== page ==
Shortly after Anne and I moved into the first house we owned in Toronto, I had taken the red-eye back from Vancouver and gotten to bed at 3:00 am in the midst of a fairly heavy snowfall.
I got up about 7:30 to get ready to go downtown to my office. Our bathroom was at the front of the house and when I looked out the window I saw that Anne was shovelling the sidewalk before heading off to school (she was a teacher).
While I was watching, our new next door neighbour, a wonderful man by the name of Bob Davidson, finished shovelling his sidewalk and came over to help Anne.
After a few minutes he asked, “Lyman out of town?” Anne replied, “No, he’s in bed.” Bob mumbled something like, “#@$%^&* him,” and stomped off leaving Anne to her task.
I’m happy to be able to report that, during our years on Glenrose Avenue in Toronto, Bob and I shovelled each other’s sidewalk many times.
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This is not my anecdote, but I’ve always enjoyed it so much I’m going to use it.
Anne Murray was playing Carnegie Hall in New York. It was February, and she and her manager, Leonard Rambeau, were walking from their hotel to the Hall for a sound check when an older, overweight man, both arms laden with grocery bags, stepped on a patch of ice and went, as the saying goes, ass over teakettle, with groceries flying everywhere.
After Anne and Leonard determined that he wasn’t hurt they helped him up, and assisted him in getting his grocery bags refilled and nestled in his arms.
Just before he started on his way again he turned to the patch of ice, managed to point one finger at it and snarled, “July gonna get your ass!”
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In June, 1987, Anne (my wife, not Anne Murray) and I were in Vancouver for a convention. We were staying downtown at the lovely Bayshore Inn. I had to attend a cocktail party at the prestigious Vancouver Club, a five o’clock function which, believe it or not, was stag and required formal attire. (How times have changed.)
The cocktail party was over by seven. Because it was a lovely evening, five or six of us who were staying at the Bayshore decided to walk back to the hotel. As we were crossing a single railroad track, one of our group, who had lived in Vancouver a few years back, said we could walk along the track and shave about ten minutes off the time it would take to get back to the hotel. He said it was rare for a train to be seen on this particular spur line. So we veered off down the track.
Unfortunately, when we were about half-way to the hotel, the rarity occurred; there was a train coming. We had no choice but to step off the narrow rail bed into a marshy bramble of burdocks. Our tuxedos became decorated with the pesky burrs and covered in dust. Our shoes and pant cuffs were muddy.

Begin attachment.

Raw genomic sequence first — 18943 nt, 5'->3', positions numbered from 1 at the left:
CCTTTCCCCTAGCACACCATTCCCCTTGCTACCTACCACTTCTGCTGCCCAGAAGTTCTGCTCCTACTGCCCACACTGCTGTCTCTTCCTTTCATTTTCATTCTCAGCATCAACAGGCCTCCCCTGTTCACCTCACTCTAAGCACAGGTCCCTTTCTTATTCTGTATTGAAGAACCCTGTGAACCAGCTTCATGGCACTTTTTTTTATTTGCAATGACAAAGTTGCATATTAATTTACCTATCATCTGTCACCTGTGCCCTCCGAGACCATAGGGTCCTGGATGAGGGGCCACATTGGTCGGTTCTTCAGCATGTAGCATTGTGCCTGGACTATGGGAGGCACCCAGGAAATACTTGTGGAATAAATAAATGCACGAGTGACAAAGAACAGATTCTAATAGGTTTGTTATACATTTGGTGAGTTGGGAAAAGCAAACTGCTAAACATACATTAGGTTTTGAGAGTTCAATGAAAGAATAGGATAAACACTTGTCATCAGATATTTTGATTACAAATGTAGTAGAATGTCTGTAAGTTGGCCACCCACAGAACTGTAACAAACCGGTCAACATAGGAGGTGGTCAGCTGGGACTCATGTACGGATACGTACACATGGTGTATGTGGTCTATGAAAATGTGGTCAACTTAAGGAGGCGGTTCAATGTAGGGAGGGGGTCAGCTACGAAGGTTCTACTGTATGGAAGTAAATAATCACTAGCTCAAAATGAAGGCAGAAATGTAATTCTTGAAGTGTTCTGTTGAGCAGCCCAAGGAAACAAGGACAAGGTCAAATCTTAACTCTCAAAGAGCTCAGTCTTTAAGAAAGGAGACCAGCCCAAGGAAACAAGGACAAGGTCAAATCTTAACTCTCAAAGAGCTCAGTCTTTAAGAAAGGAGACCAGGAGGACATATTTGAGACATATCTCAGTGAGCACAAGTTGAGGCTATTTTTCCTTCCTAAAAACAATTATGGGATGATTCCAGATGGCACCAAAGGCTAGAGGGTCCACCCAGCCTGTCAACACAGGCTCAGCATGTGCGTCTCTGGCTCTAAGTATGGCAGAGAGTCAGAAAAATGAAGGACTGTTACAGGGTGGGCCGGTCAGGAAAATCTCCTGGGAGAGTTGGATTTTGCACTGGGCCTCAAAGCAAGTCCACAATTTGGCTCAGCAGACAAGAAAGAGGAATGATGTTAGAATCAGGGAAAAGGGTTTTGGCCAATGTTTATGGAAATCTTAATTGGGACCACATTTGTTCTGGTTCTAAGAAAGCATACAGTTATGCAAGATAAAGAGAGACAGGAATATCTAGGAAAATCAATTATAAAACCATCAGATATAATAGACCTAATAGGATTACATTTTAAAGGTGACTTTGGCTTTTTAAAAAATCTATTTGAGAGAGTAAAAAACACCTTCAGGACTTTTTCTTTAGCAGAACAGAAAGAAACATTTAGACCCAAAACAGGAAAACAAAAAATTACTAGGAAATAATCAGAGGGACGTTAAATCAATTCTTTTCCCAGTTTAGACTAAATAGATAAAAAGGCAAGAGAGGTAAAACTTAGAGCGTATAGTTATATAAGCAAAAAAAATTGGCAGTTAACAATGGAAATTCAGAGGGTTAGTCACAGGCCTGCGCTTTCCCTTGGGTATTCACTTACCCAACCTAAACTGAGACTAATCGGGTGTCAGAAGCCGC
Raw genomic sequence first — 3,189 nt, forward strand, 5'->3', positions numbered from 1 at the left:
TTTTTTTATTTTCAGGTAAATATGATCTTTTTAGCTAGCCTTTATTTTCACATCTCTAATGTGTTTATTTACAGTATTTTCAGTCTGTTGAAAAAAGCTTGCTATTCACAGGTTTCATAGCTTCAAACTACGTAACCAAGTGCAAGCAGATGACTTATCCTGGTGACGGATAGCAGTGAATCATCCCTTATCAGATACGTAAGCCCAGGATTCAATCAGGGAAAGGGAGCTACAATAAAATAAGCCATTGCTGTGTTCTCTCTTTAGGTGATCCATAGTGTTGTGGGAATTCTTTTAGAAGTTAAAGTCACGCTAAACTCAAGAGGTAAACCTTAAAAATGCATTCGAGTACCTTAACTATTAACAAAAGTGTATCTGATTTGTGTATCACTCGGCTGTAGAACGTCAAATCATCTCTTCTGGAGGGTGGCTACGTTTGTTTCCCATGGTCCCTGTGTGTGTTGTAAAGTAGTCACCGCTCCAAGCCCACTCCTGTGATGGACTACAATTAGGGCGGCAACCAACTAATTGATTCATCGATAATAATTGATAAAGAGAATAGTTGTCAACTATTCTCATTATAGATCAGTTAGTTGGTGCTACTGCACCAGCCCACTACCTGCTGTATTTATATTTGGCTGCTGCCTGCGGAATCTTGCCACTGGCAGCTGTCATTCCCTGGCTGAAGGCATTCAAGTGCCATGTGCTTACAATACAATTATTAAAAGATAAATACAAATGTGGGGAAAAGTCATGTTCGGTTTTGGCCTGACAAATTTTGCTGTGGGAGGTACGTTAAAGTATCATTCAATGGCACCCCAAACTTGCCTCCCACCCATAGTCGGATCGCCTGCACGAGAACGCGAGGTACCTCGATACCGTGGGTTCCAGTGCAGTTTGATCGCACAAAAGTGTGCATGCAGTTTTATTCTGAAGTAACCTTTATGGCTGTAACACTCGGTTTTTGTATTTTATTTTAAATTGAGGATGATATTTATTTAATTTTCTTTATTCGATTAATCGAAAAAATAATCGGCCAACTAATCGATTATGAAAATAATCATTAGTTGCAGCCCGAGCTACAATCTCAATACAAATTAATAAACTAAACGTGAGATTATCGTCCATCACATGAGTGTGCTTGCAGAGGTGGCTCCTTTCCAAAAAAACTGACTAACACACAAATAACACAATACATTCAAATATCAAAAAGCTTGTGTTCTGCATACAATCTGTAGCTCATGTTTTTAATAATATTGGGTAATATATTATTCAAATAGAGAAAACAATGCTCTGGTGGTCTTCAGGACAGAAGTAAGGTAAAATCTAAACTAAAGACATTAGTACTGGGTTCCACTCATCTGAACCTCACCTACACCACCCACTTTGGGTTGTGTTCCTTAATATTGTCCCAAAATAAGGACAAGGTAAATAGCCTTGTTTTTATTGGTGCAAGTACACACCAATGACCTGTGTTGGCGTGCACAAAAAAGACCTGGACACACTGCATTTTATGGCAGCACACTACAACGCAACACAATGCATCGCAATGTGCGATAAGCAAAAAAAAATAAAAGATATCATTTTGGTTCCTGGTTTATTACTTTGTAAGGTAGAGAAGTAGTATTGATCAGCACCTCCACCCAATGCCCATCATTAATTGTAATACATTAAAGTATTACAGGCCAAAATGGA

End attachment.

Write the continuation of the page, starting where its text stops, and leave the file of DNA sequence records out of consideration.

When I reached our room at the hotel I realized that I didn’t have a key. I knocked on our door. Anne opened it, looked me up and down, and as she turned away said, “I’m not even going to ask.”
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One day back in the 70s I was in the Calgary airport waiting to board my flight to Toronto. As usual, I was early and there weren’t many people in the airport (this was before the advent of departure lounges). I decided to have a coke, but when I put my money in the machine nothing happened. I pushed the coin return button a number of times but no coins were returned. After giving the machine a couple of kicks I returned in frustration to my seat.
A few minutes later I noticed a young man experiencing the same fate at the recalcitrant machine, but instead of kicking it he calmly returned to where he had left his bags, took off his jacket, draped it over one of his bags, picked up what appeared to be an elaborate tool kit, and sauntered back to the coke machine. When he opened his tool kit it became obvious he was a skilled millwright or machinist of some sort because he had a stunning array of very expensive-looking tools. He calmly began to take the machine apart, screw by screw, panel by panel, and component by component. As he looked for all the world like he was repairing the machine, no one paid too much attention to him.
Then a boarding call for a flight to Edmonton was called. The young man calmly packed up his tools, picked up his other bag and jacket, and headed for the Edmonton departure gate, leaving the coke machine’s innards laid out in dozens of pieces neatly arrayed around what was left of the machine.
I’m sure his satisfaction was matched only by mine.
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This is a new one; it happened just last week. I thought I was going to have to call 911 for Anne.
After a couple of days of nursing a sore shoulder, she woke up Wednesday morning and found that she couldn’t lift her arm more than two or three inches.
We were standing in the bathroom and she said, “I’m not going to be able to do my hair.” I said, “I’ll do it for you.”
That’s when I thought I’d have to call 911. Not because of her sore shoulder, but because I couldn’t get her stopped laughing.